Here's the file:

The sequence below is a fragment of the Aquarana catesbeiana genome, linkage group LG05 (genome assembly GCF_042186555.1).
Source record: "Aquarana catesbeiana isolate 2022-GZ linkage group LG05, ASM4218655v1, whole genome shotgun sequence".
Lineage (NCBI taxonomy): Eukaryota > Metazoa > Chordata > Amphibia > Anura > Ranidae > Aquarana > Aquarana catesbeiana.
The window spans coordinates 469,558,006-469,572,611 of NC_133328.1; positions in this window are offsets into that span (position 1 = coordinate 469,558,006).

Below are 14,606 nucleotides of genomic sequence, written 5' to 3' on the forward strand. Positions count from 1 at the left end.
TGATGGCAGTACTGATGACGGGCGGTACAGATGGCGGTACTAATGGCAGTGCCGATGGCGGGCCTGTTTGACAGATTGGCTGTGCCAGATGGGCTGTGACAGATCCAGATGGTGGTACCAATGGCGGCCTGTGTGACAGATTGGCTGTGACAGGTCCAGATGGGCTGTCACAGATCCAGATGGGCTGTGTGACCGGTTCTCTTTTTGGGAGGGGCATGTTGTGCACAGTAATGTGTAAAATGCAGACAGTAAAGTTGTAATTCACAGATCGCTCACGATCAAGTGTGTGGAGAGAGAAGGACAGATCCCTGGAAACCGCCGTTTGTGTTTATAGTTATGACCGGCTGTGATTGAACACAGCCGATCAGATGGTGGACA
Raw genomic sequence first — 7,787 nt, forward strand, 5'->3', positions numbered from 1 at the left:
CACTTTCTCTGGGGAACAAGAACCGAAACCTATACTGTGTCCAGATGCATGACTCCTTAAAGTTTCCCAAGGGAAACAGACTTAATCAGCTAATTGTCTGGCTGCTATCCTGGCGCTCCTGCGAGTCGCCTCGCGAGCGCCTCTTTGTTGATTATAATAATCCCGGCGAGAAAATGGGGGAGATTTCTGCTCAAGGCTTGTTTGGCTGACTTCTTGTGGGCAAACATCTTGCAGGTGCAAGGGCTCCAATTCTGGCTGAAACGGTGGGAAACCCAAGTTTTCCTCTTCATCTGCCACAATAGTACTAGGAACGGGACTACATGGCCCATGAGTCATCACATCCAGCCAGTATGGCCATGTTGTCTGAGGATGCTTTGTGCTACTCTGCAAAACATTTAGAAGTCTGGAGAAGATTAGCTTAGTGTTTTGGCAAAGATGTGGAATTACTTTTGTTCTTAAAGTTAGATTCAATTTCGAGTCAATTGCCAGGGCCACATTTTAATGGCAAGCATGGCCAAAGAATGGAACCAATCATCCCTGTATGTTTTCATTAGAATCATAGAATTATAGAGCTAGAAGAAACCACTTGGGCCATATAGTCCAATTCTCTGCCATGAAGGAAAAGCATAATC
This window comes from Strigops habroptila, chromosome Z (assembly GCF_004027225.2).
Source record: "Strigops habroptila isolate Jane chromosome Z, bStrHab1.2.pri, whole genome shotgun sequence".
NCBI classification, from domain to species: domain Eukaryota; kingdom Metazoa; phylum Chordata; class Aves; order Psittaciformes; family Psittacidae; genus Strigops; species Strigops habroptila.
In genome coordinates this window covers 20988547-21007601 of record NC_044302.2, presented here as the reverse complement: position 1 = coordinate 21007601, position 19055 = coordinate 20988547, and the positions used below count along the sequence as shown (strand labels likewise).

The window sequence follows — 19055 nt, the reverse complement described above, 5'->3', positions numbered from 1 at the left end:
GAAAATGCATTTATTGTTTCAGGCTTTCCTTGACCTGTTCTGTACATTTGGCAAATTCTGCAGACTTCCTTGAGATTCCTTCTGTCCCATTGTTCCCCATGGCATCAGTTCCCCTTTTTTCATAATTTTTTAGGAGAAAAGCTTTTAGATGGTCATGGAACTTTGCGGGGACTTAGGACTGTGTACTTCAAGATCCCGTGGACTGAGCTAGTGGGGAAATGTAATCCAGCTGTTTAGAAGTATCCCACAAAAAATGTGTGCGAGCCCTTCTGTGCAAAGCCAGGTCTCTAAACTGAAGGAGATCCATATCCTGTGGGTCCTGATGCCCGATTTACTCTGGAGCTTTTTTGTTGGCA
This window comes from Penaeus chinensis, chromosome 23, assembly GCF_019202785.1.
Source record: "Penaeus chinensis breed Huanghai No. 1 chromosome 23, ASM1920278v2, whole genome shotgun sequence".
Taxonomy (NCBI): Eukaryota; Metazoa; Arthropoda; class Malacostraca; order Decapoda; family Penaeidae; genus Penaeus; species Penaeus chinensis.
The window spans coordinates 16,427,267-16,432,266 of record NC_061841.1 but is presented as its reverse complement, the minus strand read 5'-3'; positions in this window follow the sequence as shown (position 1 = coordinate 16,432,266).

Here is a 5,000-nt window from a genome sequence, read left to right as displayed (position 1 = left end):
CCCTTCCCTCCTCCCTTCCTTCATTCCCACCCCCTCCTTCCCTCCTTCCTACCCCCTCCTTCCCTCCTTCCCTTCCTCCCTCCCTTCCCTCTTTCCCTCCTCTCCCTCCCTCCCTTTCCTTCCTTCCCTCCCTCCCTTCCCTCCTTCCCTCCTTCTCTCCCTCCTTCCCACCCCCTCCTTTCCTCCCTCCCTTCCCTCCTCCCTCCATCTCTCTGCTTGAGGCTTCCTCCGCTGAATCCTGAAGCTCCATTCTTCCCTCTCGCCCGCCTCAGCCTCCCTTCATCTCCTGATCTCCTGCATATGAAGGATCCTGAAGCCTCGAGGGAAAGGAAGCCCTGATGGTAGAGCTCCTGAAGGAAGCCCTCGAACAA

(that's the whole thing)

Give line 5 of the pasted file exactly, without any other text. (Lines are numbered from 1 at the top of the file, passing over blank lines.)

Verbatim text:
Below are 14,606 nucleotides of genomic sequence, written 5' to 3' on the forward strand. Positions count from 1 at the left end.